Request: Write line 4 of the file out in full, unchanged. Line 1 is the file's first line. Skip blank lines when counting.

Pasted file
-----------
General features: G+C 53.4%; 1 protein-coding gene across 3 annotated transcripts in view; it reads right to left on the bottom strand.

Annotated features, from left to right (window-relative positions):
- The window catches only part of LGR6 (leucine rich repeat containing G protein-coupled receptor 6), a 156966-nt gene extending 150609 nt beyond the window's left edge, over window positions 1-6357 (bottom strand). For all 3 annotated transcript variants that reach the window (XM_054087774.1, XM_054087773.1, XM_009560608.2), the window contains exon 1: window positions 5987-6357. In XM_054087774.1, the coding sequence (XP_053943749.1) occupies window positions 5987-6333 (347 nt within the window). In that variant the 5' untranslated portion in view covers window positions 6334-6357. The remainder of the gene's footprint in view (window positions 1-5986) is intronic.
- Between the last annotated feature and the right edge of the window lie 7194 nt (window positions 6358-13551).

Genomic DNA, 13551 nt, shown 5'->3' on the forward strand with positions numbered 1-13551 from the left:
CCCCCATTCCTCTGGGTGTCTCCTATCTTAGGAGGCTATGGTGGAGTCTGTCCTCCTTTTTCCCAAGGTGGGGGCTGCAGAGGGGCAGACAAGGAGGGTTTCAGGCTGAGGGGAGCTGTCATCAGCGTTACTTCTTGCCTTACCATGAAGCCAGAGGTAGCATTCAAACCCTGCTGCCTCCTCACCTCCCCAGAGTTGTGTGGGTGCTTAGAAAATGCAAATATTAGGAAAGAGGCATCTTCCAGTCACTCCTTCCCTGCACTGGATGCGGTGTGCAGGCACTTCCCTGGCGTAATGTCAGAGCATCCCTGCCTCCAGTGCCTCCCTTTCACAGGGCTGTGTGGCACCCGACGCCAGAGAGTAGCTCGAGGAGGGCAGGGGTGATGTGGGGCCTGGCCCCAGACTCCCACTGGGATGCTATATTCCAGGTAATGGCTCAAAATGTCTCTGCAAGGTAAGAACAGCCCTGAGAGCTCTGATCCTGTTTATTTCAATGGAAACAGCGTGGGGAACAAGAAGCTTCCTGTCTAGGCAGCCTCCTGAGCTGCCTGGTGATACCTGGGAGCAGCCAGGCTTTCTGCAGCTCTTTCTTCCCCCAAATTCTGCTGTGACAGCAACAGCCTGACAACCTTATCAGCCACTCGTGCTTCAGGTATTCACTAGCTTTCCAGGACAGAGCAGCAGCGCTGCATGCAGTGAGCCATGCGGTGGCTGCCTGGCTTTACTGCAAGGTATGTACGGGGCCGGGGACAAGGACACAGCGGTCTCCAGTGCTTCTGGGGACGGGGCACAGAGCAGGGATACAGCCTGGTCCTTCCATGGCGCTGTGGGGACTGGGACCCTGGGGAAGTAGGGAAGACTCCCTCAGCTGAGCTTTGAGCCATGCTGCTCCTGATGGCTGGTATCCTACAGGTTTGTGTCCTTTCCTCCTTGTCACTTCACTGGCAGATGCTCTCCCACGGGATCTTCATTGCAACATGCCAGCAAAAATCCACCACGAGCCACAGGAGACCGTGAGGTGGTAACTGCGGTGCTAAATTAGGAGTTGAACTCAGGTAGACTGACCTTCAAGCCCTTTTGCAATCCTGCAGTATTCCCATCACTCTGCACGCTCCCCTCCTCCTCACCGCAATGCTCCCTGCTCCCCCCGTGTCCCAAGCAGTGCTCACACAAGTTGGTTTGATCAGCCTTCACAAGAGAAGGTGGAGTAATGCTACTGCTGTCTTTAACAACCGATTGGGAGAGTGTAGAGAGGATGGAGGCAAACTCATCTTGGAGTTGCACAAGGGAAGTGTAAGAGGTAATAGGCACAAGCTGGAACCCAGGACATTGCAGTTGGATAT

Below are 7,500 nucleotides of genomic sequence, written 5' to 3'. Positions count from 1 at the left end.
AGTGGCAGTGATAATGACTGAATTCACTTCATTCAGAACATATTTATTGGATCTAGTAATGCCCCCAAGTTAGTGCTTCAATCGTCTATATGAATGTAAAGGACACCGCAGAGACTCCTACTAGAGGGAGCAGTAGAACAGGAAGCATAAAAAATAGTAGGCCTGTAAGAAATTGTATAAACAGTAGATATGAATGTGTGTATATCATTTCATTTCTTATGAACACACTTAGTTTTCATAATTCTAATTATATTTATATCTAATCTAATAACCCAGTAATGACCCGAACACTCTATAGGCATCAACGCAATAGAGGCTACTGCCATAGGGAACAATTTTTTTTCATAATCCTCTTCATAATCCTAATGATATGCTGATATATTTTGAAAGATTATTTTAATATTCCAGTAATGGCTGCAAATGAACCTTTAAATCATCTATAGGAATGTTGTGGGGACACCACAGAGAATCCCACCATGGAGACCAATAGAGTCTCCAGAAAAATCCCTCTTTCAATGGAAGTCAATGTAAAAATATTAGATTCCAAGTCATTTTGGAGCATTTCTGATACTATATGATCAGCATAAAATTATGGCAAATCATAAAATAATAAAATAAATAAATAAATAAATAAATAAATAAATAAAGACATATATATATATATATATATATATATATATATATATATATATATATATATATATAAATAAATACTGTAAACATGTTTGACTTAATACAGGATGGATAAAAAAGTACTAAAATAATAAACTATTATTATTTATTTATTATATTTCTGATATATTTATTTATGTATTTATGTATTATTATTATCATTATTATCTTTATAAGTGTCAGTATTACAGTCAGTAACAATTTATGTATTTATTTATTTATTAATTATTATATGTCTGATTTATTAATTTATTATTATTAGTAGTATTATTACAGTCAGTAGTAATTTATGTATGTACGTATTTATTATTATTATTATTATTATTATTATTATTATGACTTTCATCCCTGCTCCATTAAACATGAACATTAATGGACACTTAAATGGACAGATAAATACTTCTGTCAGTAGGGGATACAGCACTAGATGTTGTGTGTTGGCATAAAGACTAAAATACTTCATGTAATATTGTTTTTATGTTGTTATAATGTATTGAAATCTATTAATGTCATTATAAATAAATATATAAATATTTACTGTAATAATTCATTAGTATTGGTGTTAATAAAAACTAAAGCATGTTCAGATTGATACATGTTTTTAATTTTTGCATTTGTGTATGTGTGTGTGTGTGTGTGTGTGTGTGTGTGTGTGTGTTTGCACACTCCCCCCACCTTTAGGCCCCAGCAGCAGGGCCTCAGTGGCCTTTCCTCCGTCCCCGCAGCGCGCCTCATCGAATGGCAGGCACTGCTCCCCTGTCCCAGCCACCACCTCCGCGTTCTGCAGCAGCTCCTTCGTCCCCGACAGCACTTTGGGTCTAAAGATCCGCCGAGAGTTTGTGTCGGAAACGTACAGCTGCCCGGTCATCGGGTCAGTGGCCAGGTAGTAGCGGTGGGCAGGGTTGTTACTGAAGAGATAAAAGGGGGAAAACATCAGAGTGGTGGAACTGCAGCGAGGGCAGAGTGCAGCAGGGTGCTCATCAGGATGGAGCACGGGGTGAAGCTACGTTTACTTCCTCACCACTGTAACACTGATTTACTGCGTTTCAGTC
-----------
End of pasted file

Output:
- Between the last annotated feature and the right edge of the window lie 7194 nt (window positions 6358-13551).